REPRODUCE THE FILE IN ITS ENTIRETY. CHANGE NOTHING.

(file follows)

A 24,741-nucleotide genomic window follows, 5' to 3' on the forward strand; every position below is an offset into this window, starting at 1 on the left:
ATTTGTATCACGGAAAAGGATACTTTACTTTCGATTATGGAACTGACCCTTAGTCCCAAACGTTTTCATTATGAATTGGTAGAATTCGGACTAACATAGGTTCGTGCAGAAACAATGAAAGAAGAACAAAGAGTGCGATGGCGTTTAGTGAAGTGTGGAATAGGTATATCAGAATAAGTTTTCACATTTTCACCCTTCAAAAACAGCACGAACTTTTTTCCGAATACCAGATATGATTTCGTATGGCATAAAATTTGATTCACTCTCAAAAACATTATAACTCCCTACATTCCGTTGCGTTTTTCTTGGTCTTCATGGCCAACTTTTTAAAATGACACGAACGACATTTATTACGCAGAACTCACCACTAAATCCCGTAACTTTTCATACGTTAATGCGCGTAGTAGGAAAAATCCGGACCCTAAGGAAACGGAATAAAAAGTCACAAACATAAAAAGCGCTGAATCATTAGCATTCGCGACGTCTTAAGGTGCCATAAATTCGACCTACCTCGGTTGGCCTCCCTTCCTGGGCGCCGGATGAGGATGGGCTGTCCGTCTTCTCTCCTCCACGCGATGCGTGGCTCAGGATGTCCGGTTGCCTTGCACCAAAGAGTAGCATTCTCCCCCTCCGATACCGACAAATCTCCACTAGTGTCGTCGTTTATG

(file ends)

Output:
A 24,741-nucleotide genomic window follows, 5' to 3' on the forward strand; every position below is an offset into this window, starting at 1 on the left:
ATTTGTATCACGGAAAAGGATACTTTACTTTCGATTATGGAACTGACCCTTAGTCCCAAACGTTTTCATTATGAATTGGTAGAATTCGGACTAACATAGGTTCGTGCAGAAACAATGAAAGAAGAACAAAGAGTGCGATGGCGTTTAGTGAAGTGTGGAATAGGTATATCAGAATAAGTTTTCACATTTTCACCCTTCAAAAACAGCACGAACTTTTTTCCGAATACCAGATATGATTTCGTATGGCATAAAATTTGATTCACTCTCAAAAACATTATAACTCCCTACATTCCGTTGCGTTTTTCTTGGTCTTCATGGCCAACTTTTTAAAATGACACGAACGACATTTATTACGCAGAACTCACCACTAAATCCCGTAACTTTTCATACGTTAATGCGCGTAGTAGGAAAAATCCGGACCCTAAGGAAACGGAATAAAAAGTCACAAACATAAAAAGCGCTGAATCATTAGCATTCGCGACGTCTTAAGGTGCCATAAATTCGACCTACCTCGGTTGGCCTCCCTTCCTGGGCGCCGGATGAGGATGGGCTGTCCGTCTTCTCTCCTCCACGCGATGCGTGGCTCAGGATGTCCGGTTGCCTTGCACCAAAGAGTAGCATTCTCCCCCTCCGATACCGACAAATCTCCACTAGTGTCGTCGTTTATG